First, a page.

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Home Posts tagged "Frontex"

The Aquarius Incident and the Law of the Sea: Is Italy in Violation of the Relevant Rules?

Published on June 27, 2018        Author: 
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On 10 June, Italy refused Aquarius, a rescue vessel operated by the German NGO SOS Méditerranée, access to its ports and the disembarkation of more than 600 rescued migrants on Italian territory. This decision of the Italian authorities has elicited a considerable amount of criticism, both by European governments (Malta, Spain, France) and by the academic world (eg, this statement by a group of Italian lawyers). The post by Melanie Fink and Kristof Gombeer offers a valuable review of the incident and sheds light on various issues raised mainly with respect to maritime law and human rights law. Although Aquarius arrived safely in Valencia a week later, on Sunday 17 June, there are serious concerns that this was just the beginning of similar incidents, particularly in view of the announcement of the Italy’s new Minister of the Interior Matteo Salvini that this would be Italy’s new policy for NGO vessels rescuing migrants in the Mediterranean. Indeed, there have been reports of another similar denial of access to ports on the part of Italy, which markedly displays the growing importance of this issue. These incidents are just another link in the chain of the ongoing refugee crisis in Europe and, to no surprise, the EU called an Informal working meeting on migration and asylum issues on 24 June in preparation of the European Summit on 28 June regarding migration issues.

This post addresses the international law of the sea applicable to incidents like Aquarius, specifically questions relating to the closing of ports, the disembarkation question and the ordering or warning of vessels not to enter the territorial sea. Read the rest of this entry…

 
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Killing by Omission

Published on April 20, 2016        Author:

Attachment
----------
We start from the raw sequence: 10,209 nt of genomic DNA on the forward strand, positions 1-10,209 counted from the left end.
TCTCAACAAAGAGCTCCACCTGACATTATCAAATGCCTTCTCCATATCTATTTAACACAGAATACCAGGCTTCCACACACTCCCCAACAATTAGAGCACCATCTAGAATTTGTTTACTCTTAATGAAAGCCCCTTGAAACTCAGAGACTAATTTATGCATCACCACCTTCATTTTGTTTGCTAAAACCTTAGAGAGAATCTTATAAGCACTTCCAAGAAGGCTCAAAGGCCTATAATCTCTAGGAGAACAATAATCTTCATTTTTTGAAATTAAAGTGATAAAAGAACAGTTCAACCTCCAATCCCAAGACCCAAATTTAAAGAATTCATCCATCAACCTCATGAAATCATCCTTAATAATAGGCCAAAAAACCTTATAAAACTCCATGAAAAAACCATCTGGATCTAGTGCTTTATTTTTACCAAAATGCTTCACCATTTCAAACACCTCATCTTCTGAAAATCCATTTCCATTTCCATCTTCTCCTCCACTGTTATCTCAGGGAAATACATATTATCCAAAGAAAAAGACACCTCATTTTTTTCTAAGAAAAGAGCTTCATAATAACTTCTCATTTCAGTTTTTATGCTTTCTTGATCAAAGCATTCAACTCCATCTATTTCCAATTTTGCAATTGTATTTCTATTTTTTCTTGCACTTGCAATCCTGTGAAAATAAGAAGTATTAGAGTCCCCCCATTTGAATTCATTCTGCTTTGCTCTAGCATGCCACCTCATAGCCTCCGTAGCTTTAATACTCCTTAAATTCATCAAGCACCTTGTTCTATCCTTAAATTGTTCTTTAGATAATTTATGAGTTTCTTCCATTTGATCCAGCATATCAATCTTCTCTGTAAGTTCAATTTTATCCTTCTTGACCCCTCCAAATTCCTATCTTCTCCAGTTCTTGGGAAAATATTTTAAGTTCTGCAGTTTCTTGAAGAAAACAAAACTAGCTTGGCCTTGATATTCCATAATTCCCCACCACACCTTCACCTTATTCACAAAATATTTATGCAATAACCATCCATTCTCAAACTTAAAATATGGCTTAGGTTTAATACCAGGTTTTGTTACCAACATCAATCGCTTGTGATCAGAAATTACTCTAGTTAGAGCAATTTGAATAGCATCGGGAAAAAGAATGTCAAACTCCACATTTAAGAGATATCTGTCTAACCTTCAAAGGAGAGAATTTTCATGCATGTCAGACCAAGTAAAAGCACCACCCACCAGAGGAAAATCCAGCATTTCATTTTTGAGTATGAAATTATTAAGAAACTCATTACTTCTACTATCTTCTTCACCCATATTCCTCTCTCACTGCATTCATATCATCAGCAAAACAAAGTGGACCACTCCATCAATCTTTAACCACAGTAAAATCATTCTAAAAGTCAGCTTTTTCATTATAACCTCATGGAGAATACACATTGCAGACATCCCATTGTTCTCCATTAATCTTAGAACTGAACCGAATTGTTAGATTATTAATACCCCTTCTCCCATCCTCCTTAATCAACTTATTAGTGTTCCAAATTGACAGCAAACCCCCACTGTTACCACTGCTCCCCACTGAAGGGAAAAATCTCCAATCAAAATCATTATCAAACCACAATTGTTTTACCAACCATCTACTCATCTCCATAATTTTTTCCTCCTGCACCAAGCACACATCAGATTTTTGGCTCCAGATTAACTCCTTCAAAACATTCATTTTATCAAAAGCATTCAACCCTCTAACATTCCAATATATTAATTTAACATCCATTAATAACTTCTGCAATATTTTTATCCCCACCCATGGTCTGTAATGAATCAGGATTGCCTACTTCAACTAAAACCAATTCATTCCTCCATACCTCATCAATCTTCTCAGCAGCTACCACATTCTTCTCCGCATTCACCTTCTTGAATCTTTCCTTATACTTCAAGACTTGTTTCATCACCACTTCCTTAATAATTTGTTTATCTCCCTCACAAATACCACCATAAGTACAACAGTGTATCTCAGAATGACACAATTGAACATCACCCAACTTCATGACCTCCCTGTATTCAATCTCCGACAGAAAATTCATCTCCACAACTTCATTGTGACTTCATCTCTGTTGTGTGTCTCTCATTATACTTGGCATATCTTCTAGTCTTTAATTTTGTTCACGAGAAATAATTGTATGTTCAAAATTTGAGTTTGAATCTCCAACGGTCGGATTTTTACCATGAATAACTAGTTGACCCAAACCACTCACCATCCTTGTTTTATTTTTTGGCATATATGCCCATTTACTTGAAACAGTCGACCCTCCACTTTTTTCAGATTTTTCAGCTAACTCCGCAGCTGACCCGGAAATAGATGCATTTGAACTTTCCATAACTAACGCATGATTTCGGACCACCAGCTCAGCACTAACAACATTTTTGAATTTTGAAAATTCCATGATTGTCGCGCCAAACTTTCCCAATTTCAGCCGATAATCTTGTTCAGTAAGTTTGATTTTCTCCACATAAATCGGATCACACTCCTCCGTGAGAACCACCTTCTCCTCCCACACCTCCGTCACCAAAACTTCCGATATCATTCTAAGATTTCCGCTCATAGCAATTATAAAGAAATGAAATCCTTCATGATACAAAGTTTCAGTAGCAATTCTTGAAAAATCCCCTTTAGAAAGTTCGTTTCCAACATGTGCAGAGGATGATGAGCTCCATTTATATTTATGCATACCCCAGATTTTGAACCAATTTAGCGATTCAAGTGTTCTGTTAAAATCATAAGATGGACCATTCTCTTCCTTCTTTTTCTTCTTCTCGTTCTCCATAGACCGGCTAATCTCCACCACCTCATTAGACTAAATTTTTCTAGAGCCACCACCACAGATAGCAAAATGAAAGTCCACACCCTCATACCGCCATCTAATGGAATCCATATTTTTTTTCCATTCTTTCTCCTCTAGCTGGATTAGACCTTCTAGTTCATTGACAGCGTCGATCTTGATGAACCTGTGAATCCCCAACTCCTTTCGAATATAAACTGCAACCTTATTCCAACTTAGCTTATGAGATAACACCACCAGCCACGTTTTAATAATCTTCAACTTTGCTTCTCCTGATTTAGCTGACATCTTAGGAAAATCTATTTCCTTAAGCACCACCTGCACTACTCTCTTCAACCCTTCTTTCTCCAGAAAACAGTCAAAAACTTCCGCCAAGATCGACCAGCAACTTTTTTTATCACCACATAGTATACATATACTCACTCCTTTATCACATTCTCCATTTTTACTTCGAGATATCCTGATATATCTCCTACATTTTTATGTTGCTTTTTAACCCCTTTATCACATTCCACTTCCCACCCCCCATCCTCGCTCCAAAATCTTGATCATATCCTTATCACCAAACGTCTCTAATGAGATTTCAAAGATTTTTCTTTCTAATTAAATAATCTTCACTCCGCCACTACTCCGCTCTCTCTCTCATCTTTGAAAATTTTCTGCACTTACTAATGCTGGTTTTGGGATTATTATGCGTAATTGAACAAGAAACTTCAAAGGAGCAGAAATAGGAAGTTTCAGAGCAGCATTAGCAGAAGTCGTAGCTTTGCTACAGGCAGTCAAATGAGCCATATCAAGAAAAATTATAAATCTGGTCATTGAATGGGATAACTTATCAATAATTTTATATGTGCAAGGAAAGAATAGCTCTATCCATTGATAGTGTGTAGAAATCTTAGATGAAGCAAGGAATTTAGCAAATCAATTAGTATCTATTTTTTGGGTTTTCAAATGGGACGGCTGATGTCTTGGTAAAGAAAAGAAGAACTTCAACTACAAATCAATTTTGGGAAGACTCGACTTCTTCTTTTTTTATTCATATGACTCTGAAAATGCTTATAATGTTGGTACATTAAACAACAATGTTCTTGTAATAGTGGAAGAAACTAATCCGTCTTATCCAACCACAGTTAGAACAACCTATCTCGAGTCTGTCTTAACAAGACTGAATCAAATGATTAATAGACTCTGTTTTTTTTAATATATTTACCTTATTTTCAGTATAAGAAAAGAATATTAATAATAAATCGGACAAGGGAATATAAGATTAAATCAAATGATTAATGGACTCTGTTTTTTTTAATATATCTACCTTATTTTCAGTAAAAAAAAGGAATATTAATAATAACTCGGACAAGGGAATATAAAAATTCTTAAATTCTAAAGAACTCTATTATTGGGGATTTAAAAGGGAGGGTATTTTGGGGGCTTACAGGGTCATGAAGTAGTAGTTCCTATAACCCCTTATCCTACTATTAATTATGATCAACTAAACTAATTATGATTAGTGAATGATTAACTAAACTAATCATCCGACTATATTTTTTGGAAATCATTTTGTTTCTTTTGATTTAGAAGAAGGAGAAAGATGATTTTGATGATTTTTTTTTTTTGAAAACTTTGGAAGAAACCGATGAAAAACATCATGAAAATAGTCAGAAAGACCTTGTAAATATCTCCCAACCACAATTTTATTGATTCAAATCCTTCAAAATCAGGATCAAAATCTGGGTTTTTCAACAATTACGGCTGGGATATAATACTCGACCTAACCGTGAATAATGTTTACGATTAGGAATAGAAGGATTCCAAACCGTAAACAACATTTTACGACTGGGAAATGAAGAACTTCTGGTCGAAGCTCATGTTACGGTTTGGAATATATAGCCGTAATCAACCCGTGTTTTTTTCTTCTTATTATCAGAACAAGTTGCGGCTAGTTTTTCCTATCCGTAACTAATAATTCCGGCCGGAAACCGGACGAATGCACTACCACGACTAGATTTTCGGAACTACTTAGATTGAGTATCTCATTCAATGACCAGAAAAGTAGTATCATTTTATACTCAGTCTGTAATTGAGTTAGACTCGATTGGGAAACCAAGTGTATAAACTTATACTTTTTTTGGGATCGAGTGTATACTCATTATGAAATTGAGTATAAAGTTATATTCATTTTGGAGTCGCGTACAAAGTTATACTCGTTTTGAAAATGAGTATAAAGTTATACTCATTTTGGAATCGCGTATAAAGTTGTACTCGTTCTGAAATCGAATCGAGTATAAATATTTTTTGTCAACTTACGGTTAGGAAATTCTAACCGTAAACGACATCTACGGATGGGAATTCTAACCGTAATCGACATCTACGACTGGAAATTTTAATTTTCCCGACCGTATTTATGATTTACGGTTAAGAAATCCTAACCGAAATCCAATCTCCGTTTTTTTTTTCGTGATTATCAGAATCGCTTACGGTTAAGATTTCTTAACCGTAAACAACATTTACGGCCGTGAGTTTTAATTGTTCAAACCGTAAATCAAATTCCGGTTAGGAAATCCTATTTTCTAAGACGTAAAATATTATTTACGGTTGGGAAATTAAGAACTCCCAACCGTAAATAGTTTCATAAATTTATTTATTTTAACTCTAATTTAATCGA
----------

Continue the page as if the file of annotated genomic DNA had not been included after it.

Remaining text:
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On Monday, the Forensic Architecture team at Goldsmith College, London, published Death by Rescue. The report exposes a rather complex set of facts, but the basic argument is as simple as it is alarming.

Operation Triton, facilitated by Europe’s border security agency, Frontex, began on 1 November 2014 and is mandated to enforce Italy’s maritime border. Triton replaced an earlier and much wider Italian Navy operation, Mare Nostrum, which began in October 2013 and was mandated to save migrant lives beyond Italy’s territorial waters. When EU officials decided on the more limited scope of Triton, they knew their decision would result in the drowning of numerous migrants. As one Frontex official wryly noted, “the withdrawal of naval assets from the area, if not properly planned and announced well in advance, would likely result in a higher number of fatalities.” But the European Commission turned a blind eye – leading to a spike in migrant deaths, which the authors, Charles Heller and Lorenzo Pezzani meticulously document.

From a legal perspective, this set of circumstances raises the question whether the migrants’ rights were violated, and if so, whether EU actors can be held legally accountable. In my view, the report exposes no illegal activity by European agents, either at the operational or at the policymaking level. Perhaps more troubling, the report raises the specter of unaccountable violence ingrained in the very structure of international law. If international law is somehow to blame for circumstances that made these utterly preventable deaths possible, then perhaps it is law itself that should be indicted.